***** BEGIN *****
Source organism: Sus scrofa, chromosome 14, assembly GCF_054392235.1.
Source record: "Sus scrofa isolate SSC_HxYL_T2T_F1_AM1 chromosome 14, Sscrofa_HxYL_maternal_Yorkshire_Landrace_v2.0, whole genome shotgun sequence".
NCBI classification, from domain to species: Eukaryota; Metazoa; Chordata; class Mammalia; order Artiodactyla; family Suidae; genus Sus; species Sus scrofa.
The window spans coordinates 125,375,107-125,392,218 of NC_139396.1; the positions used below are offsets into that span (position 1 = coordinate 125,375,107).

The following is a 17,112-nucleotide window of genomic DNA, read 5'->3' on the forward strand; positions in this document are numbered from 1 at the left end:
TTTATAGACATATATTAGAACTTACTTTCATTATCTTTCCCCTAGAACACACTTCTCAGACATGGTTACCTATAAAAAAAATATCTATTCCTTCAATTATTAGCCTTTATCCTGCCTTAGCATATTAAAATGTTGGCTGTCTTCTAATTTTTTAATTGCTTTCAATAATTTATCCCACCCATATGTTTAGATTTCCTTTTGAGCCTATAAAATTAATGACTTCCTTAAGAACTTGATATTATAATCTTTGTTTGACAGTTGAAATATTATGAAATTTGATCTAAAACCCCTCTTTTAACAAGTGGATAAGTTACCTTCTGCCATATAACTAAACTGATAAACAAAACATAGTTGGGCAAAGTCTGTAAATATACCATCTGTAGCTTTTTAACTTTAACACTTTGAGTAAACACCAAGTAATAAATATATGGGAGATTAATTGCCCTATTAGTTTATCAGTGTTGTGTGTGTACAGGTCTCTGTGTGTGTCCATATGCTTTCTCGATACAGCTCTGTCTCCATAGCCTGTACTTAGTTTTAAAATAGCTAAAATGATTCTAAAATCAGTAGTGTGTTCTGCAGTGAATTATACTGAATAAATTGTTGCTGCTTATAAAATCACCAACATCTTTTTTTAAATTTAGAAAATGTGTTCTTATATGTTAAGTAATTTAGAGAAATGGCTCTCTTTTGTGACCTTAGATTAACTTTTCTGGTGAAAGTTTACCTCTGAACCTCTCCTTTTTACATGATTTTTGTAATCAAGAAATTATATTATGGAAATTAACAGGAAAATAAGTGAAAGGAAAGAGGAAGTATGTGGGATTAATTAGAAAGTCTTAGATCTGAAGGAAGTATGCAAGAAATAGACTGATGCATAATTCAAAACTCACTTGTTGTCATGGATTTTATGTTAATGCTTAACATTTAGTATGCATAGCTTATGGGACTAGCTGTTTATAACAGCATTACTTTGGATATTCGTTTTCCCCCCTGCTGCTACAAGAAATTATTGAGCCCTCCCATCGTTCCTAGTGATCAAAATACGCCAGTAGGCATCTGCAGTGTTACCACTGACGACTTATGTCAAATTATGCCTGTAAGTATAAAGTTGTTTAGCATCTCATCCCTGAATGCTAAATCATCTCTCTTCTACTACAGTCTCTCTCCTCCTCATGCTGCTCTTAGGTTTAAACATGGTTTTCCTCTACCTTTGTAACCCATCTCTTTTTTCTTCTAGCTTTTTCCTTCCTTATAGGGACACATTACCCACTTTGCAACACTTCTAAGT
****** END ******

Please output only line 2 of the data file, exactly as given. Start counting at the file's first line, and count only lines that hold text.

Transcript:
Source record: "Sus scrofa isolate SSC_HxYL_T2T_F1_AM1 chromosome 14, Sscrofa_HxYL_maternal_Yorkshire_Landrace_v2.0, whole genome shotgun sequence".